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Likewise, the second type of fearless person learns to become disenchanted with the body. The dharma student investigates the body and comes to understand that it is impermanent, or inconstant. She realizes that she does not own the body and that it is, in large part, beyond her control. By conducting an ongoing study of the body, she cultivates this insight, lets go of her attachment to the body and is freed from her fear of losing it.
In laying out the third case, the Buddha suggests that person who has lived a skillful life is not afraid when death approaches. Having refrained from taking harmful actions, the dharma student isn’t afraid of ending up, after death, in an unfavorable “destination.” She doesn’t suffer the remorse and compunction of having lived in an unskillful manner informed by desire and aversion. She knows that, when it’s time to leave this earthly plane, she will have left behind beneficial gifts. Simply put, she has lived well, so when death comes her heart is filled with love, compassion, joy, and peace.
The last case is the person “who has no doubt or perplexity, who has arrived at certainty with regard to the True Dhamma.” When we understand the dharma and comprehend the truth, we’re able to transcend the fear of death. As dharma students develop virtue, concentration, and insight, we come to see that all conditioned experience is impermanent. It’s not-self. It’s not ours. The various sense pleasures, the body, thoughts, and emotions—including fear itself—are conditioned things and are subject to birth and death. Knowing this, truly, in the heart, we no longer attempt to hold on to these facets of human experience because we know they can’t be held onto. And we stop expecting to find true happiness in things that, by their nature, come and go.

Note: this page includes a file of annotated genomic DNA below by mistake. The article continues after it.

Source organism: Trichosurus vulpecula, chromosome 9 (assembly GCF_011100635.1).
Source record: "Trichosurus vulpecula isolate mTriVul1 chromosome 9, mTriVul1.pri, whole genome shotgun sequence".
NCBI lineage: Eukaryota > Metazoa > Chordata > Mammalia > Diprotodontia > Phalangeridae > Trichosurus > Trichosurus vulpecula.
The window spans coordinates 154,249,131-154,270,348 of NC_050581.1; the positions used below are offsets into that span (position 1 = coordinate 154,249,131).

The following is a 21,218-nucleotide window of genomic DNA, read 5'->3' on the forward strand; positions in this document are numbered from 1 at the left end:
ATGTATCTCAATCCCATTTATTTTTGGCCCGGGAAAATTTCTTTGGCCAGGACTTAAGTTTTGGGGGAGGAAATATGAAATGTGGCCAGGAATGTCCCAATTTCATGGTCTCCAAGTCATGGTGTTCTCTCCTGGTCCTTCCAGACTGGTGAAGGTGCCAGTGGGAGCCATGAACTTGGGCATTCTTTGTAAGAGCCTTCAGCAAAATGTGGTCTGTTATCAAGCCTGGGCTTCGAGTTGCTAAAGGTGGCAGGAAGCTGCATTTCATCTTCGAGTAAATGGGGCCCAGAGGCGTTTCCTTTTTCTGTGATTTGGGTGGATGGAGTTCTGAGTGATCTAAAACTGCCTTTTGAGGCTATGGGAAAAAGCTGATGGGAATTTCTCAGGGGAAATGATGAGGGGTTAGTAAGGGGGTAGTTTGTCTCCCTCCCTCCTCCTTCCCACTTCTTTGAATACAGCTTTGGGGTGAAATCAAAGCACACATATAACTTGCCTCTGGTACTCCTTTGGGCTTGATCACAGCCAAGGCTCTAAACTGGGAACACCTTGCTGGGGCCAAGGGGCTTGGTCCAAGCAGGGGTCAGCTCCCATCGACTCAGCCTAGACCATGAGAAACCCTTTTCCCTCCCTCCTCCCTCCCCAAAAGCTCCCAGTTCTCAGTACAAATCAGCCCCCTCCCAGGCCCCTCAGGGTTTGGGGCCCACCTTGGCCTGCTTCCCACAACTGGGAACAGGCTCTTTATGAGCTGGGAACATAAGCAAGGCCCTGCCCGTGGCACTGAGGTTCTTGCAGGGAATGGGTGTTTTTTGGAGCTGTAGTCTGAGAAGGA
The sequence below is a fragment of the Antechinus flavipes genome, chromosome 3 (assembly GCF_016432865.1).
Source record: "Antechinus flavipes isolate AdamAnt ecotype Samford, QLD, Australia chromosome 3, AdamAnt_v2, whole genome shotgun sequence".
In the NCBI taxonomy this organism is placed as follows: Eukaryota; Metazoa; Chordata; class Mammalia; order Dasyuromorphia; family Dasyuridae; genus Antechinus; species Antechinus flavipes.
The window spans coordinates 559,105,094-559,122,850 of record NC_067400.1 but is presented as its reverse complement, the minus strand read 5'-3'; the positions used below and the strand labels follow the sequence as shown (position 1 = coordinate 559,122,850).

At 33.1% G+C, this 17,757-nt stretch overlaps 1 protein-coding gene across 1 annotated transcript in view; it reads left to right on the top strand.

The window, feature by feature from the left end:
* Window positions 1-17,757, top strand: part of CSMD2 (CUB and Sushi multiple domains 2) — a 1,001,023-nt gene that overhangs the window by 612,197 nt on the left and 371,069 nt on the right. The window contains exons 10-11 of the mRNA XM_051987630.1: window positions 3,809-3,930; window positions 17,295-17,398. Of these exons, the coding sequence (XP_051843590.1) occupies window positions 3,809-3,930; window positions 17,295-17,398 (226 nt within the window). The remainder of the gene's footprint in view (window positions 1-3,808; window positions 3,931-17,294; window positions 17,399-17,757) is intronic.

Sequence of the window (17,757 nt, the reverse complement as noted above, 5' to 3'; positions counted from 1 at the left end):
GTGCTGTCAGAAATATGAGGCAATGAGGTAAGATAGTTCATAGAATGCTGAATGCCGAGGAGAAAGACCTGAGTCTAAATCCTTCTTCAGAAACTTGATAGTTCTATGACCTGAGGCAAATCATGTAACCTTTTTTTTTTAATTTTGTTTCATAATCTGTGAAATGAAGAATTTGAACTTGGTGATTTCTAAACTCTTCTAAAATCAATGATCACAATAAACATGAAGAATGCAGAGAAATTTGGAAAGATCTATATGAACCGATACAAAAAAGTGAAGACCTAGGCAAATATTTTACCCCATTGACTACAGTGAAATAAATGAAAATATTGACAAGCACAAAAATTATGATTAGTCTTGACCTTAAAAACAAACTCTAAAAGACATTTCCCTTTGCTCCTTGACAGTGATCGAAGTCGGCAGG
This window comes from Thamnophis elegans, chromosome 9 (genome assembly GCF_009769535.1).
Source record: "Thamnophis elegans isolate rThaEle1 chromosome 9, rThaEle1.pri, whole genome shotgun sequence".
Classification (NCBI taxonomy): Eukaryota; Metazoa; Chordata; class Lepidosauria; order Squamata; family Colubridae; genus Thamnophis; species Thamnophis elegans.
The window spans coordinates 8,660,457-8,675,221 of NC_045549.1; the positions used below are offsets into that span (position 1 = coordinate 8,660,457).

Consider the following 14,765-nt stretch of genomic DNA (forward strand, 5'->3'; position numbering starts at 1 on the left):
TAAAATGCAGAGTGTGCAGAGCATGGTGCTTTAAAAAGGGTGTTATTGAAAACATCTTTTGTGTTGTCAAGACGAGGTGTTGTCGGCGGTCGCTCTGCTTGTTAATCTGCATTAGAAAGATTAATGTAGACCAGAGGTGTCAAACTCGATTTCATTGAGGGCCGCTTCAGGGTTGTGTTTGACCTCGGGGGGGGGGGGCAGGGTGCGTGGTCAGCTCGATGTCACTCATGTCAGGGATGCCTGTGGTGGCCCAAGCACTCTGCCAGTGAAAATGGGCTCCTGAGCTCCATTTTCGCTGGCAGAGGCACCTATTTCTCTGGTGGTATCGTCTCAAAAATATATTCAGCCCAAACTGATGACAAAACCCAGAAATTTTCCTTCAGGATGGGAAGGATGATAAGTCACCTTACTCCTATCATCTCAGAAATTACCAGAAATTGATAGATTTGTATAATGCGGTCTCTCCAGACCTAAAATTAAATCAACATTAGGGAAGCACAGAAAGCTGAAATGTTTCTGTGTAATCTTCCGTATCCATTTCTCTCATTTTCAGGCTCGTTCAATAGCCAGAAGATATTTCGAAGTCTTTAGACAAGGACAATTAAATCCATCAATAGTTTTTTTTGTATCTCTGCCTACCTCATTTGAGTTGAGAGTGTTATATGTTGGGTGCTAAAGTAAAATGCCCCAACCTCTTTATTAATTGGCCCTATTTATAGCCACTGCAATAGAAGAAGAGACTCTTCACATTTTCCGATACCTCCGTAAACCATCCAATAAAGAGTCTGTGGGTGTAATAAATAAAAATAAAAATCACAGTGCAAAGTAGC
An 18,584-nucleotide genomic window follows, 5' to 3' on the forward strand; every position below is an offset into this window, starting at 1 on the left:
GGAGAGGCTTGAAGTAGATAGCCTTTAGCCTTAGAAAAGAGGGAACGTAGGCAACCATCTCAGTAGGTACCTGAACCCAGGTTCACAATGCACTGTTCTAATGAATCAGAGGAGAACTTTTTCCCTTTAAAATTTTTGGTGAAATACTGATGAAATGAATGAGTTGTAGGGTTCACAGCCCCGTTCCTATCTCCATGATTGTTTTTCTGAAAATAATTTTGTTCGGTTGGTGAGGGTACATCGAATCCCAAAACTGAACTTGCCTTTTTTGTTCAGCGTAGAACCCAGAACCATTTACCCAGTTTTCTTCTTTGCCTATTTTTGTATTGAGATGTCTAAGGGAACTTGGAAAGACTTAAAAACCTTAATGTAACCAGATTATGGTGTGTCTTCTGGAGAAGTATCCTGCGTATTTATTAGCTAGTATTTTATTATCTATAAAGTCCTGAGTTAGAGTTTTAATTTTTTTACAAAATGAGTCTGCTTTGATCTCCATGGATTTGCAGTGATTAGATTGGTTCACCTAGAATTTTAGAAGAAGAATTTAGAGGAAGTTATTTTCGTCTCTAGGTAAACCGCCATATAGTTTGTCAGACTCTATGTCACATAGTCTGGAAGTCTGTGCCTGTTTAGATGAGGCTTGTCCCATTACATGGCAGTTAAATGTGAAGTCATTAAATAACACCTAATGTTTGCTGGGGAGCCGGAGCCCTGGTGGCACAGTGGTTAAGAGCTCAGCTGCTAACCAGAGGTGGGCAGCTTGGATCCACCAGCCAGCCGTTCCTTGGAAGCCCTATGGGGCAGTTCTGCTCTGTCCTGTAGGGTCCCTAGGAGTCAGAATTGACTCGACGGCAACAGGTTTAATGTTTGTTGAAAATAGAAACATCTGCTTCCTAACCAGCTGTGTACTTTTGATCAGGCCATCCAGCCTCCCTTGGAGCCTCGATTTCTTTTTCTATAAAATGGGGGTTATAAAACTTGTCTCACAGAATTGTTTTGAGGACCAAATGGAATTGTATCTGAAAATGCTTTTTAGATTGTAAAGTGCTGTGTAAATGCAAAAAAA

Wisdom manifests, ultimately, in understanding that which is not impermanent, an ever-present truth (Thai, akaliko) that doesn’t die because it transcends time and space. This deathless quality is called nibbana (nirvana). The deathless isn’t only an object of faith; the dharma student is asked to know it as the third noble truth, the realization of cessation.
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Mindfulness of death is one of the most important practices we can engage in to know the deathless. As the Buddha says, “Mindfulness of death—when developed & pursued—is of great fruit & great benefit. It gains a footing in the Deathless, has the Deathless as its final end.” (AN 6.20) At first, we may glimpse moments of the deathless. As Insight teacher Joseph Goldstein says, “small moments, many times.” The Buddha rarely described this experience specifically, but it can be understood as a consciousness that doesn’t land on any objects, a “consciousness without feature.” (DN 11) And when we finally know this truth that transcends death, we can fully abandon our fear, because we know that there is a true unconditional happiness: nibbana—a happiness that doesn’t die.